Thank you, Mr. Chair.
I'm joining you today from my home in Toronto, on the traditional territory of the Mississaugas of the Credit First Nation. I want to acknowledge that you're also on traditional territories.
I'm pleased to be here today to speak about the ongoing work to develop a national action plan in response to the issues identified in the final report and the calls for justice from the national inquiry into missing and murdered indigenous women and girls.
I think it's important that we recognize that when we all come to terms with the horrifying images and stories over the past several weeks and the undeniable evidence of systemic racism in Canada, it is essential that all Canadians speak out against the racism inherent in colonization.
We need to call out misogyny and discrimination. In fact, it reflects the stories that we've heard for decades from the families and survivors of missing and murdered indigenous women and girls, two-spirit and gender-diverse peoples.
We will not be able to stop this national tragedy until we have dealt effectively with the systemic racism and sexism in our institutions from coast to coast to coast. Every day our hearts are with the families of missing and murdered indigenous women and girls, two-spirit and gender-diverse people and survivors. I promise we will not let them down.
I can assure members that our government is working on an urgent basis with our partners on further concrete actions to end the ongoing tragedy of missing and murdered indigenous women and girls, two-spirit and gender-diverse people, including the development of a national action plan.
We are grateful for all the work of all of the provincial, territorial and indigenous partners toward a national action plan, despite the challenges of COVID-19. Our shared work continues to seek justice and healing for the families and survivors. We are working to create the space where indigenous women, girls, two-spirit and gender-diverse people can take back their rightful place of dignity and leadership.
Since our government was elected in 2015, we have put in place concrete actions to address the national tragedy. The family information liaison units established in 2016 after the pre-inquiry were installed in victims services in every province and territory and have been very well received by families to help them navigate government agencies and to access all the available information they are seeking about their missing or murdered loved ones in the system, and to access healing supports.
Justice Canada is now providing funding to extend these supports to 2023. In 2017 we responded to the inquiry’s interim report with nearly $50 million of investments, increasing health supports and victim services for families and survivors, supporting the RCMP national investigative standards and practices unit and funding organizations with expertise in law enforcement and policing to review police policies and practices.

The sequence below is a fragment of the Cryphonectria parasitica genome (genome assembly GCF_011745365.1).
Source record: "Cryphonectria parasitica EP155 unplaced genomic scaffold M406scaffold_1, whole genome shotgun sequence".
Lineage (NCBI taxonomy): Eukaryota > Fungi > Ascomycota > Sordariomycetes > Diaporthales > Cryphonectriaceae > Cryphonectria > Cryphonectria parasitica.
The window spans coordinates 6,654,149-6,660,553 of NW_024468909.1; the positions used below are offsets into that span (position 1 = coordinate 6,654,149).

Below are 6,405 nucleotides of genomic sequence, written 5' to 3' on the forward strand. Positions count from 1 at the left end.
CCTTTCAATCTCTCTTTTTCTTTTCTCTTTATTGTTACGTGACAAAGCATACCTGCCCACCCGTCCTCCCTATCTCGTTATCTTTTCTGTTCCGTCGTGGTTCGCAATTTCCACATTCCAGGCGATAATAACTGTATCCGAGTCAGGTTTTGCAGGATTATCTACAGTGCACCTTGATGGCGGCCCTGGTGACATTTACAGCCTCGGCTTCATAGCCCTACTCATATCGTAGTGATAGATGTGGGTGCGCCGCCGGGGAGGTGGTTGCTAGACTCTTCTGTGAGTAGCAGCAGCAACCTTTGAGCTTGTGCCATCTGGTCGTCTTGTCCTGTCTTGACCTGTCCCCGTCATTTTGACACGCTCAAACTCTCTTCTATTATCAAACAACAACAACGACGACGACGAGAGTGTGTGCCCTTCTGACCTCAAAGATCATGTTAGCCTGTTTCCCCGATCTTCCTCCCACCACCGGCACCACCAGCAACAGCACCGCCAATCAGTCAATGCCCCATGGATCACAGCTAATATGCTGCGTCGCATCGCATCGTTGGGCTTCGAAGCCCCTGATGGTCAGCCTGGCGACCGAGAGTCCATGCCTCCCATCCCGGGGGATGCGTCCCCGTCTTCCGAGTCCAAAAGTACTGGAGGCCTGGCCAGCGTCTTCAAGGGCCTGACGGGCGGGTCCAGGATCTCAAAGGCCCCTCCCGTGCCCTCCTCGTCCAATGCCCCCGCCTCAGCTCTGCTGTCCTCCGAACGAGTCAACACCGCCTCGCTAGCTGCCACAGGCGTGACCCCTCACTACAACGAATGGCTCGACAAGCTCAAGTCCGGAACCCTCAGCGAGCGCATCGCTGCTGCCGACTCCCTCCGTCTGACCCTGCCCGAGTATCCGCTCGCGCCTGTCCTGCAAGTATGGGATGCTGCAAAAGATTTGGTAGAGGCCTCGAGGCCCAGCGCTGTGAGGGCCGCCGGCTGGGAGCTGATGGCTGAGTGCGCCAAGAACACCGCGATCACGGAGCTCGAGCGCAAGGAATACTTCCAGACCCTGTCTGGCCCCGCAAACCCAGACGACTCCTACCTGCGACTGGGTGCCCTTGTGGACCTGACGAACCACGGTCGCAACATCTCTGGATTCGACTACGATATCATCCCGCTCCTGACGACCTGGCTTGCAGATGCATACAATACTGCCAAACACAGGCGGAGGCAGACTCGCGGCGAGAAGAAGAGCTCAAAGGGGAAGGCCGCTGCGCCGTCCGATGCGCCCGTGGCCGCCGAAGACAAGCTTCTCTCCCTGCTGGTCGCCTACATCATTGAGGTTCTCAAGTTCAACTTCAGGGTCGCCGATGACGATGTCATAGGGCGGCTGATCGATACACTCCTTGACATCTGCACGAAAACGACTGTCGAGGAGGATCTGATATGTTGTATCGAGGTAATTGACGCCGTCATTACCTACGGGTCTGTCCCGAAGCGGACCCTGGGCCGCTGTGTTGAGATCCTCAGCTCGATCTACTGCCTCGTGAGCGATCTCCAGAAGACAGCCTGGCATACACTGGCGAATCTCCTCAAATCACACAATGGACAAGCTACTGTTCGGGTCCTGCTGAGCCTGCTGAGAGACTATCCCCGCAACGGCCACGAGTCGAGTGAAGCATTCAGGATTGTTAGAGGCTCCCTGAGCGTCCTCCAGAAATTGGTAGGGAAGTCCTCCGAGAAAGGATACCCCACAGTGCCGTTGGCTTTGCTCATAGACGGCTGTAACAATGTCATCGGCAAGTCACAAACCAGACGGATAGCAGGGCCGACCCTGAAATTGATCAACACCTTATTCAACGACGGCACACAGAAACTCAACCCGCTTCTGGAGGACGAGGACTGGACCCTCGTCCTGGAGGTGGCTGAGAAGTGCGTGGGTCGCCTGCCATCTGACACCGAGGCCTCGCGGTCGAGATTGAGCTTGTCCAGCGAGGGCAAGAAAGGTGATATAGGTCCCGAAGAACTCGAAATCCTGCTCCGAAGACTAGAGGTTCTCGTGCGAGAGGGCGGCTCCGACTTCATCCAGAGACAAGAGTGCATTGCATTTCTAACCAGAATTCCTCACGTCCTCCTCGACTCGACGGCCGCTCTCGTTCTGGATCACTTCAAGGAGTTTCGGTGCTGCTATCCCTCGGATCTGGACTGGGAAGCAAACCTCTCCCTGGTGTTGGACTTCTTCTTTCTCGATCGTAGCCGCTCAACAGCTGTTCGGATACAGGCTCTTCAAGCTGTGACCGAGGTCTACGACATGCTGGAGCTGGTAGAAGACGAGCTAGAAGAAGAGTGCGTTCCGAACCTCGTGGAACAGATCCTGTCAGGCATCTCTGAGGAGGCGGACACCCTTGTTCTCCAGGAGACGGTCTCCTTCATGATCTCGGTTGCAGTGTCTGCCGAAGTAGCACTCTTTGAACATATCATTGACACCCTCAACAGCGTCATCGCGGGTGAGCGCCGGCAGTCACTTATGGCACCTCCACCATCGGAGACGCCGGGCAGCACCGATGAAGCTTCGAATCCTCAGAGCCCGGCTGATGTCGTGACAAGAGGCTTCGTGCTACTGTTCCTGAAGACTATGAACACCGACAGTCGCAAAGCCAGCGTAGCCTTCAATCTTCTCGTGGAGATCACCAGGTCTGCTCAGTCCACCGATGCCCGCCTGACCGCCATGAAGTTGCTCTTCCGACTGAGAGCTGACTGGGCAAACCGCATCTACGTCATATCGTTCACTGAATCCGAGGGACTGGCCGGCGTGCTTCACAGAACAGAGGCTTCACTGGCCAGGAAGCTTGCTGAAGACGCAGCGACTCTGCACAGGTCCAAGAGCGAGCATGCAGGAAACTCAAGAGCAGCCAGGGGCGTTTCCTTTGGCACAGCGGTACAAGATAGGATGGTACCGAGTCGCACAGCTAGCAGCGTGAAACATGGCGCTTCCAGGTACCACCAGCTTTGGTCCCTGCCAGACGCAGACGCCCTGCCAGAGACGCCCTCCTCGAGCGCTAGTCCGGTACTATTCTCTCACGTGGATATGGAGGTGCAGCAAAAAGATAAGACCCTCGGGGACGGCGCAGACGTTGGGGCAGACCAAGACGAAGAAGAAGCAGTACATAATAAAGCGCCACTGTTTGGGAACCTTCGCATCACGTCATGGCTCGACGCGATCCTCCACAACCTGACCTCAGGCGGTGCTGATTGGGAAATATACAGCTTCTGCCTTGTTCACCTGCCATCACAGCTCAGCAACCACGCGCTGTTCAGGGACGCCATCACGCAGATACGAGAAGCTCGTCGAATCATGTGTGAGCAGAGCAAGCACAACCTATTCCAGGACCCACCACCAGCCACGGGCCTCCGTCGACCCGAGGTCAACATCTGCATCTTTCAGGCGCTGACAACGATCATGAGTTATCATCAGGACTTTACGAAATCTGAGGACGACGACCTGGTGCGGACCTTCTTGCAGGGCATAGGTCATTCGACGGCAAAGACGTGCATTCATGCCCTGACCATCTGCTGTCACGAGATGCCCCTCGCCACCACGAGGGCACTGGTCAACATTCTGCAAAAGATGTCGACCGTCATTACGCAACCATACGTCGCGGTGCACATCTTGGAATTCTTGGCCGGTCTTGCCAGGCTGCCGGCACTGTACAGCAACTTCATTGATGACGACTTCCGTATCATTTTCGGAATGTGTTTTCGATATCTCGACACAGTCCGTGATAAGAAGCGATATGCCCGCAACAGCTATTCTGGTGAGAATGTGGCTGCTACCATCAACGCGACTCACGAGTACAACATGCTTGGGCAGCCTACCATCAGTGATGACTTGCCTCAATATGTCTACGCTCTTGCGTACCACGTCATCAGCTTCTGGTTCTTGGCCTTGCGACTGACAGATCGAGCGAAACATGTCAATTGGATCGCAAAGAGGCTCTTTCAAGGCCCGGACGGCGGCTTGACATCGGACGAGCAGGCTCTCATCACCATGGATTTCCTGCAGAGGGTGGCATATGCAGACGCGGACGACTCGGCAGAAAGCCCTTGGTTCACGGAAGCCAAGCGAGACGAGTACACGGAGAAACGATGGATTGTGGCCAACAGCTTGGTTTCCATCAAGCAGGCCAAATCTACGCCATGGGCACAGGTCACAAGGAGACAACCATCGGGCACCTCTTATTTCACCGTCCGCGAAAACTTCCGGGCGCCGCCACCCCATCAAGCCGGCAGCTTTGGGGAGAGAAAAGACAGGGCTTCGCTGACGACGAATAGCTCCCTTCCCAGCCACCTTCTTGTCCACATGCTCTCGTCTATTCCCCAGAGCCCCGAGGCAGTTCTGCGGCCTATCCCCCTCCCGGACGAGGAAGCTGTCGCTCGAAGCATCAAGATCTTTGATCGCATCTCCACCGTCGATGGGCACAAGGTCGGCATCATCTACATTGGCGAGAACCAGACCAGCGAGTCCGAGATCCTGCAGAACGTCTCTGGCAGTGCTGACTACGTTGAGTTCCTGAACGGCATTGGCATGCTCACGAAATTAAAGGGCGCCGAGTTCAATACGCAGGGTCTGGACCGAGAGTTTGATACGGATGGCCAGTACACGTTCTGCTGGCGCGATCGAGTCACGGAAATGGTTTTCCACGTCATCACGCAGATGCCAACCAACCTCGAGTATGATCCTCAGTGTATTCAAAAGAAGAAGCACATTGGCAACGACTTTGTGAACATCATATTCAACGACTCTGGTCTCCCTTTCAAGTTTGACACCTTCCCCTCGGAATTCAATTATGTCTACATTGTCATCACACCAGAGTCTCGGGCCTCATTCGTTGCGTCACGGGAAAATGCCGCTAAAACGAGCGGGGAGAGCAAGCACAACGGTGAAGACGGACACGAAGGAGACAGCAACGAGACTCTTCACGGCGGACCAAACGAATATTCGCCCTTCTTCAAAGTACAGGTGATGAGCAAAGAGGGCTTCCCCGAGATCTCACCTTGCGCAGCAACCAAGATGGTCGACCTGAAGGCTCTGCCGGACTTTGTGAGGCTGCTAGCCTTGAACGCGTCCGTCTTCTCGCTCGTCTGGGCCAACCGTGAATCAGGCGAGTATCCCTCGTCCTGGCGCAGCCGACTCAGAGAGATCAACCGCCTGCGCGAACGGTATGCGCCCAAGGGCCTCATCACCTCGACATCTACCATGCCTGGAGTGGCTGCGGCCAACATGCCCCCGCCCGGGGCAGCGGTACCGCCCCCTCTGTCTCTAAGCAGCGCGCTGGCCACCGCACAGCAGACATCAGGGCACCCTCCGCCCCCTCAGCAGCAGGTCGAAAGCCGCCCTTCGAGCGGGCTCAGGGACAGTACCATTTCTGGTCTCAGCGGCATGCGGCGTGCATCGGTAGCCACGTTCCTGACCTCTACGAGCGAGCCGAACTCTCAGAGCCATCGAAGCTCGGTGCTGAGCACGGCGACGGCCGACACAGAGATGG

During the pre-inquiry, the stories of the families and survivors in their poignant testimony demanded changes to the damaging child and family services system, the need to value, preserve and protect indigenous languages and culture, the need toughen criminal law in cases of domestic assault and to eliminate gender discrimination under the Indian Act. We have legislated those changes.
Our historic investments in education, housing, policing and shelters are making a difference. We know more is needed and we are committed to continuing to make the necessary investments and to drive the needed institutional changes that will deal with the systemic and institutional failures that have led to this ongoing tragedy.
Our government, indigenous leaders, survivors, families and the provincial and territorial governments are working hard to develop the national action plan that will set a clear road map to ensure that indigenous women and girls, two-spirit and gender-diverse people are safe wherever they live.
This work began long before COVID-19 and remains a priority. In recent months, fighting COVID-19 has demanded the attention of all of our partners and has presented unique challenges to engagement for everyone. Since the election, we have been providing support to national and regional indigenous organizations representing women, LGBTQ and two-spirit people to ensure that first nations, Inuit and Métis voices are priorities at the centre of our work.
As I told the committee on Tuesday, for a national action plan to be truly accountable, we need to determine the indicators and reporting timelines to ensure an effective and accountable action plan. Governments must report, measure, adapt, measure and adapt. The families and survivors must be part of the work to make sure that this national action plan is truly effective.
The supplementary estimates (A), which passed this week, will provide the first $6 million of the $30 million over the next five years. We have committed to ensuring that families and survivors will be involved in assessing the results obtained by the national action plan and guiding the changes necessary to truly protect the lives of indigenous women and girls, two-spirit and gender-diverse people.
I really look forward to your questions and your advice as we go forward together.
Thank you. Meegwetch.